Groggy Climate Giant: Subsea Arctic Permafrost Still Waking Up After 12,000 Years

The Barents Sea is part of the Arctic Ocean, located between the northern coasts of Norway and Russia. (Pixabay image via CNS)

(CN) — Scientists researching millennia-old environmental changes still affecting our world today say that the model predicts certain changes over the next three centuries.

Fourteen thousand years ago, the Arctic Ocean swelled and buried coastal lands. Ocean water just a few degrees above the freezing point moved across permafrost, slowly thawing it and exposing billions of tons of organic matter to microbial breakdown. The decomposing organic matter began releasing carbon dioxide and methane, greenhouse gases that are still rising from the waters today.

A new study, led by doctoral candidate Sara Sayedi and senior researcher Dr. Ben Abbott at Brigham Young University published in the journal Environmental Research Letters, sheds light on the subsea permafrost climate feedback, generating the first estimates of circumarctic carbon stocks, greenhouse gas release, and possible future response of the subsea permafrost zone.

Sayedi and an international team of 25 permafrost researchers used a methodology called expert assessment, which combines multiple, independent plausible values to estimate the size of the past and present subsea carbon stock and how much greenhouse gas it might produce over the next three centuries. 

They combined findings from published and unpublished studies to estimate that the subsea permafrost region currently traps 60 billion tons of methane and contains 560 billion tons of organic carbon in sediment and soil. For perspective, humans have released a total of about 500 billion tons of carbon into the atmosphere since the Industrial Revolution. 

“Subsea permafrost is really unique because it is still responding to a dramatic climate transition from more than 10,000 years ago,” Sayedi said. “In some ways, it can give us a peek into the possible response of permafrost that is thawing today because of human activity.”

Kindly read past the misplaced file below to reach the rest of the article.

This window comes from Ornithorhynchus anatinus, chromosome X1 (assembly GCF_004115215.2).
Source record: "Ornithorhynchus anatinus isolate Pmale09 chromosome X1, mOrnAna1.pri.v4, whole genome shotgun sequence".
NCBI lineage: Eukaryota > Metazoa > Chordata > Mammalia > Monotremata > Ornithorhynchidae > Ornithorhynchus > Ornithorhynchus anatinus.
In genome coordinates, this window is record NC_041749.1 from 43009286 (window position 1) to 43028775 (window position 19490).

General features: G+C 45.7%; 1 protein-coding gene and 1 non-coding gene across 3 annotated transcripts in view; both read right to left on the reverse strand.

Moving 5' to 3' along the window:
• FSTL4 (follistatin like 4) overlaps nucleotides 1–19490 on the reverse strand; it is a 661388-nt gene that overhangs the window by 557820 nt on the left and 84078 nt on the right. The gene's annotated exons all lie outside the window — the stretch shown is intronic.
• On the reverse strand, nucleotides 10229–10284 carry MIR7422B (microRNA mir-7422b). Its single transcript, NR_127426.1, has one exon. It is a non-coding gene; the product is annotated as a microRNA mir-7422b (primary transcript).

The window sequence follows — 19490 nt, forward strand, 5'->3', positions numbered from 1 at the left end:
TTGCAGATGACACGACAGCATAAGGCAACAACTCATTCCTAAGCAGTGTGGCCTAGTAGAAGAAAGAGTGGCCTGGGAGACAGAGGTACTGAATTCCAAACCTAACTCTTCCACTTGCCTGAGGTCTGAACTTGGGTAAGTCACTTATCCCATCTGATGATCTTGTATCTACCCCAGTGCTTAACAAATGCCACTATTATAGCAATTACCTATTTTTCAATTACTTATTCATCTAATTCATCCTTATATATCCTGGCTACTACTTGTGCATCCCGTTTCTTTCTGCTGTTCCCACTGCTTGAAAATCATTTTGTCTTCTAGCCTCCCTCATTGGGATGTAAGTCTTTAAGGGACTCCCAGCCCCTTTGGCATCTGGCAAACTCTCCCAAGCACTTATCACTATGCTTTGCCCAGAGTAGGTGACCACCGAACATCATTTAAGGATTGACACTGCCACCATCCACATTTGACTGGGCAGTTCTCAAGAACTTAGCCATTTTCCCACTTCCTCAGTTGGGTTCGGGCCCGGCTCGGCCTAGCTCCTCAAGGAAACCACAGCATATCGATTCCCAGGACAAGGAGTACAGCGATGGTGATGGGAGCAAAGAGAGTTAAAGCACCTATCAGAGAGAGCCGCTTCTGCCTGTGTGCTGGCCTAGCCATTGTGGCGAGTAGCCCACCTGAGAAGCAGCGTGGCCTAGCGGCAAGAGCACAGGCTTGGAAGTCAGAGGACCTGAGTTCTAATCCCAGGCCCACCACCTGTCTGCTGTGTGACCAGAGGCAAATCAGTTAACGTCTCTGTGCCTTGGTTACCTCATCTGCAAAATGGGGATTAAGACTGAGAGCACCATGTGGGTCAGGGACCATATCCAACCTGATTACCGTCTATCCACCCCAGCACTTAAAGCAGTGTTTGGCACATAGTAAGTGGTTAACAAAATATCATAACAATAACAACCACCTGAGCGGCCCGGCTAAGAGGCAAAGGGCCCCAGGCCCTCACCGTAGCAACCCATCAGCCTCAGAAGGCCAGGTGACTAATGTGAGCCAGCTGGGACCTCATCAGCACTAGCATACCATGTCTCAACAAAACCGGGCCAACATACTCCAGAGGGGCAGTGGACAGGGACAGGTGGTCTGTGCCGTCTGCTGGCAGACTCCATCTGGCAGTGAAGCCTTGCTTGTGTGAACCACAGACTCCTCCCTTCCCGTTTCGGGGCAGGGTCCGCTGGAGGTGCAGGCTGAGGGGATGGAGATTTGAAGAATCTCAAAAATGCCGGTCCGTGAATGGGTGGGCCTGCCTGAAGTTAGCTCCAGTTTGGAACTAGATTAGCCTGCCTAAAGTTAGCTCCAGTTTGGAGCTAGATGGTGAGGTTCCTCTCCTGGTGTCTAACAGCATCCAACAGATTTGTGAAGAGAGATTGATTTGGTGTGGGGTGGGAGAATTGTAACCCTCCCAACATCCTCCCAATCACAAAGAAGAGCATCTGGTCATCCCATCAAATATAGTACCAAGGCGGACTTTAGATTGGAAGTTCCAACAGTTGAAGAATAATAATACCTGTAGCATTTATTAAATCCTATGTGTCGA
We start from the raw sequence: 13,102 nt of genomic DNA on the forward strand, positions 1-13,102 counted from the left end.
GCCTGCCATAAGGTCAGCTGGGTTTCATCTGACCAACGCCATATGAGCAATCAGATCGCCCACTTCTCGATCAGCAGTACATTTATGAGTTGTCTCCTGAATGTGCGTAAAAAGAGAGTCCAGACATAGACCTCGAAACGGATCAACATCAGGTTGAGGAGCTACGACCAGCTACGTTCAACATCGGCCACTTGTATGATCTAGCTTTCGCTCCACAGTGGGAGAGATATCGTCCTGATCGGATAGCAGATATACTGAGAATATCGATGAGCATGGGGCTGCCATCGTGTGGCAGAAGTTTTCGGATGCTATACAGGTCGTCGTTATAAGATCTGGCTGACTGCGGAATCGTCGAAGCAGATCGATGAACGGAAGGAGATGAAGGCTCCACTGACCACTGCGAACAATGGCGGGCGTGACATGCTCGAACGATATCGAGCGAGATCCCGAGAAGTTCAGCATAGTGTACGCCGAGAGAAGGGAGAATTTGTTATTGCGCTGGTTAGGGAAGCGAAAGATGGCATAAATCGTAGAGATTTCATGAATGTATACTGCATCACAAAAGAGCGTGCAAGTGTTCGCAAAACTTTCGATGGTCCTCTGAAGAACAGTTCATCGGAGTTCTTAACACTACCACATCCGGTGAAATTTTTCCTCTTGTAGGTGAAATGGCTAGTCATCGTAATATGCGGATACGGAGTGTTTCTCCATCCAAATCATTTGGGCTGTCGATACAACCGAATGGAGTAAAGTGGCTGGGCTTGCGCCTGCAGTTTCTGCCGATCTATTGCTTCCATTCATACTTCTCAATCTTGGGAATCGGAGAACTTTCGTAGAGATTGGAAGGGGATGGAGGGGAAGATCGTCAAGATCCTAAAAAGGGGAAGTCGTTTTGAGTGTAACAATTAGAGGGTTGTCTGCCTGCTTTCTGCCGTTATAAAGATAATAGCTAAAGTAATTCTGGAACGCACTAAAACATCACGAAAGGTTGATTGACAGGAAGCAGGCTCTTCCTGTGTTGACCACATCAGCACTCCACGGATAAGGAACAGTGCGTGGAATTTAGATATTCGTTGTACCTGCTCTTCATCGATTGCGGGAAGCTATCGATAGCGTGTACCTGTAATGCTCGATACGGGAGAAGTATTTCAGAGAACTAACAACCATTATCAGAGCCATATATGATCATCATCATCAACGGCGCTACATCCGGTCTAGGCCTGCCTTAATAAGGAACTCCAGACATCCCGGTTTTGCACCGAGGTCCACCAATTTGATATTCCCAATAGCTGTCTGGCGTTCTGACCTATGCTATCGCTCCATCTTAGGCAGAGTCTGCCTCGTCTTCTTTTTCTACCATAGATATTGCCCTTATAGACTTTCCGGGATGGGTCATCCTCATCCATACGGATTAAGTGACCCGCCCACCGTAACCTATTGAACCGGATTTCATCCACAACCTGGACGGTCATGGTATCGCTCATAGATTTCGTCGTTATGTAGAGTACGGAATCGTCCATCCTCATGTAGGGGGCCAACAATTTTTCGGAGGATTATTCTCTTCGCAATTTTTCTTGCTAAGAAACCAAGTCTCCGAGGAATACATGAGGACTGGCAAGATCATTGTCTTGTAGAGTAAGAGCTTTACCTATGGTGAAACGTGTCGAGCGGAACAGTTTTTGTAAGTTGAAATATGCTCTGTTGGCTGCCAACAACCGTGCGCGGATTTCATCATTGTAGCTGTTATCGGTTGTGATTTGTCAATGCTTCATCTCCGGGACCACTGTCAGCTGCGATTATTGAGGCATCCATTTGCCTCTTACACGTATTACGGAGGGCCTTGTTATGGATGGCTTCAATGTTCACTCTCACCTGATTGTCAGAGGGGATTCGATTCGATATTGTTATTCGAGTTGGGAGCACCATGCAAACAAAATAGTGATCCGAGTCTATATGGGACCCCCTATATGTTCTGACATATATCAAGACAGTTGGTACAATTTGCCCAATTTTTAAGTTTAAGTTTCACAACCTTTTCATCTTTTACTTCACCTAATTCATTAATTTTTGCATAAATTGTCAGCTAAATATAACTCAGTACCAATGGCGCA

The team found that subsea permafrost is already releasing substantial amounts of greenhouse gas. However, this release is mainly due to ancient climate change rather than current human activity. They estimate that subsea permafrost releases approximately 140 million tons of CO2 and 5.3 million tons of methane to the atmosphere each year. This is similar in magnitude to the overall greenhouse gas footprint of Spain.

Under this model, if human-caused climate change continues, the release of methane and CO2 from subsea permafrost could increase substantially. However, this response is expected to occur over the next three centuries rather than abruptly. Researchers estimated that the amount of future greenhouse gas release from subsea permafrost depends directly on future human emissions. They found that under a business-as-usual scenario, warming subsea permafrost releases four times more additional CO2 and methane compared to when human emissions are reduced to keep warming less than 3.6 degrees Fahrenheit above pre-industrial levels.

“I think there are three important messages from this study,” said Abbott. “First, subsea permafrost is probably not a climate time bomb on a hair trigger. Second, subsea permafrost is a potentially large climate feedback that needs to be considered in climate negotiations. Third, there is still a huge amount that we don’t know about this system. We really need additional research, including international collaboration across northern countries and research disciplines.”

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